FFA Lifestyle

Food waste sparks Colorado FFA chapter to start food bank


When Lone Star FFA advisor Saralynn Vetter saw food overflowing from a local grocery store dumpster over Christmas break, she knew her chapter needed to do something. After much hemming and hawing, Vetter grabbed three large trash bags of the food, rushed them to her car, and eventually brought them to school for a little “show and tell” with her officer team. 

Those three bags sat on an empty teacher desk in the classroom for two months and was a constant conversation starter and daily reminder of the incredible amount of food wasted in Yuma County — a region of Colorado that doesn’t have many organizations collecting extra food. 

“Food security had never really been an emphasis for our chapter or school because everyone drives in; Lone Star is a school but not a town,” said Corben Muirheid, Lone Star FFA reporter. “We spent time talking about food waste and food security in Northeast Colorado and following that, we had the idea of developing a food pantry.”

The idea of hosting a pantry became a reality as the FFA chapter started talking to administrators and other teachers, who let them know there were several families in both the elementary and high school that could use extra assistance – especially since the closest place to find food for a hungry family was some 23 miles away. The Lone Star FFA office team sent out an online survey to gauge interest and well over 65 percent responded either “yes” or “maybe”  to the question if they would use the bank.

The 24-member chapter had their answer and got to work. For the next four months, Lone Star FFA members developed a grassroots movement to open the food bank at Lone Star School. After finding some funding from the National FFA, a location in the school to host the service, and food to stock the pantry from the Rural Community Resource Center in Yuma, the Lone Star “Second Home Food Bank” was ready to open its doors.

Image courtesy of Lone Star FFA

“We published our grand opening on Facebook and have received an overwhelmingly positive response from community members and others across the state,” Muirheid said.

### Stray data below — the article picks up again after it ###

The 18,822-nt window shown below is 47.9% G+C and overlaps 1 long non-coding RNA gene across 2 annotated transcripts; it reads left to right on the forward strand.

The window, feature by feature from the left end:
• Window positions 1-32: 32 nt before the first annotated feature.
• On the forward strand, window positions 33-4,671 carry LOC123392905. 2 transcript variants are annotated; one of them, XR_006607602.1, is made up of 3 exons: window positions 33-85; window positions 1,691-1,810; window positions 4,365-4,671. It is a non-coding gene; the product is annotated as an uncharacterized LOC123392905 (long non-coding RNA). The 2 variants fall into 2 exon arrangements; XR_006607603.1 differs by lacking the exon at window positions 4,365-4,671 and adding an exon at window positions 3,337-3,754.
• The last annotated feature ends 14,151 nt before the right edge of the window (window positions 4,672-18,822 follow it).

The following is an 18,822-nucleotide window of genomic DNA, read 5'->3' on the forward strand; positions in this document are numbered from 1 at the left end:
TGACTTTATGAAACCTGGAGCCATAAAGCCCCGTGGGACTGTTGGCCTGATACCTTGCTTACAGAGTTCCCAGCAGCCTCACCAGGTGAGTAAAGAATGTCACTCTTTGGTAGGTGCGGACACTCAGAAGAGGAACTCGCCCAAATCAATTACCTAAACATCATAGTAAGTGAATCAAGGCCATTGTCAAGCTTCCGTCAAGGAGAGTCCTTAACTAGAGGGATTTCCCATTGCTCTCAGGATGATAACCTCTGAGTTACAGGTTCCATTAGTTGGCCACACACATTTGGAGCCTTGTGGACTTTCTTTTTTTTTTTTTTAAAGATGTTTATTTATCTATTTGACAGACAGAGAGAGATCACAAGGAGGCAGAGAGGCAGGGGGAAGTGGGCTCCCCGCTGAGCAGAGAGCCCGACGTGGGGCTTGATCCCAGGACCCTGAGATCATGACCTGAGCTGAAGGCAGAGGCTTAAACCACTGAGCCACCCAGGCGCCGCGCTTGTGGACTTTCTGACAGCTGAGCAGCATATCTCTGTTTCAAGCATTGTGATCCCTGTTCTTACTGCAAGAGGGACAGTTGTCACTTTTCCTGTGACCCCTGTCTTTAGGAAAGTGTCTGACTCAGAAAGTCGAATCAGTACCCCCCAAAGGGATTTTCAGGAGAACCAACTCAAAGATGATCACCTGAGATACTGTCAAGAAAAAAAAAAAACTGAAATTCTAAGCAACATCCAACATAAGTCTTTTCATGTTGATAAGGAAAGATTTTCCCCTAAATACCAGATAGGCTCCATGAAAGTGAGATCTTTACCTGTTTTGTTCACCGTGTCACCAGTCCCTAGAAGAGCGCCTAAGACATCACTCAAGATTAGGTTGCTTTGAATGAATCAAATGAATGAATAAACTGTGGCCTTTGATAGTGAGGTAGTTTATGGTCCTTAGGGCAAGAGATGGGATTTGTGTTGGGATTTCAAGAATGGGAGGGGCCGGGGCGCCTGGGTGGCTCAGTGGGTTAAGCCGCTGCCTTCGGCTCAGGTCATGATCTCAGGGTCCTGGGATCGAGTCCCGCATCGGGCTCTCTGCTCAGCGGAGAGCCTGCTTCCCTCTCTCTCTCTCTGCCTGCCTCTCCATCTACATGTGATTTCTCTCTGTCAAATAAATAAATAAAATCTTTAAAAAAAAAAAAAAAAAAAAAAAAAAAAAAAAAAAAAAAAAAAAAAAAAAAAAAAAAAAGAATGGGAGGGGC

Second Home Food Bank is open daily to the public from 8 a.m. to 8 p.m. Members’ tasks include taking a bi-weekly inventory, sorting and restocking donations, cleaning the room, organizing donations, and picking up donations from Yuma and Sterling.

“Our goal is to keep the bank operational over the summer,” Muirheid said. “We will lean heavily on both members and officers that live in Yuma and Sterling to bring the donations out to school even while we are not is session.”

Originally Lone Star FFA had applied for funds for a storage container (one that is used for shipping goods overseas) to host the food bank, but didn’t get that funding.

“In hindsight, that was a blessing because we were forced to find a room in an established building,” Muirheid said. “Because of this new location, we can stay open 12 months out of the year.”

For other FFA chapters considering starting a pantry, Muirheid cautions it takes quite a bit of planning and investigation to find out what is legal or not legal in offering food to the public. 

“Usually, we can find our answers on Google, but for this project, human resources (Rural Community Resource Center and Food Bank of the Rockies) were able to teach us the things we needed to know,” Muirheid said.

And while Lone Star FFA hasn’t been able to gauge the full impact the bank has on the community yet, Muirheid said it is nice to be able to respond when a staff member says, “How much food do you have? We have a family whose house burned down about three miles from the school just this morning.”

“We never would have been in a position to help on an immediate basis before,” Muirheid said.

Tags: FFA News, Colorado, Rural America
Sponsored Content on AGDaily
Any views or opinions expressed in this article are those of the author and do not reflect those of AGDAILY. Comments on this article reflect the sole opinions of their writers.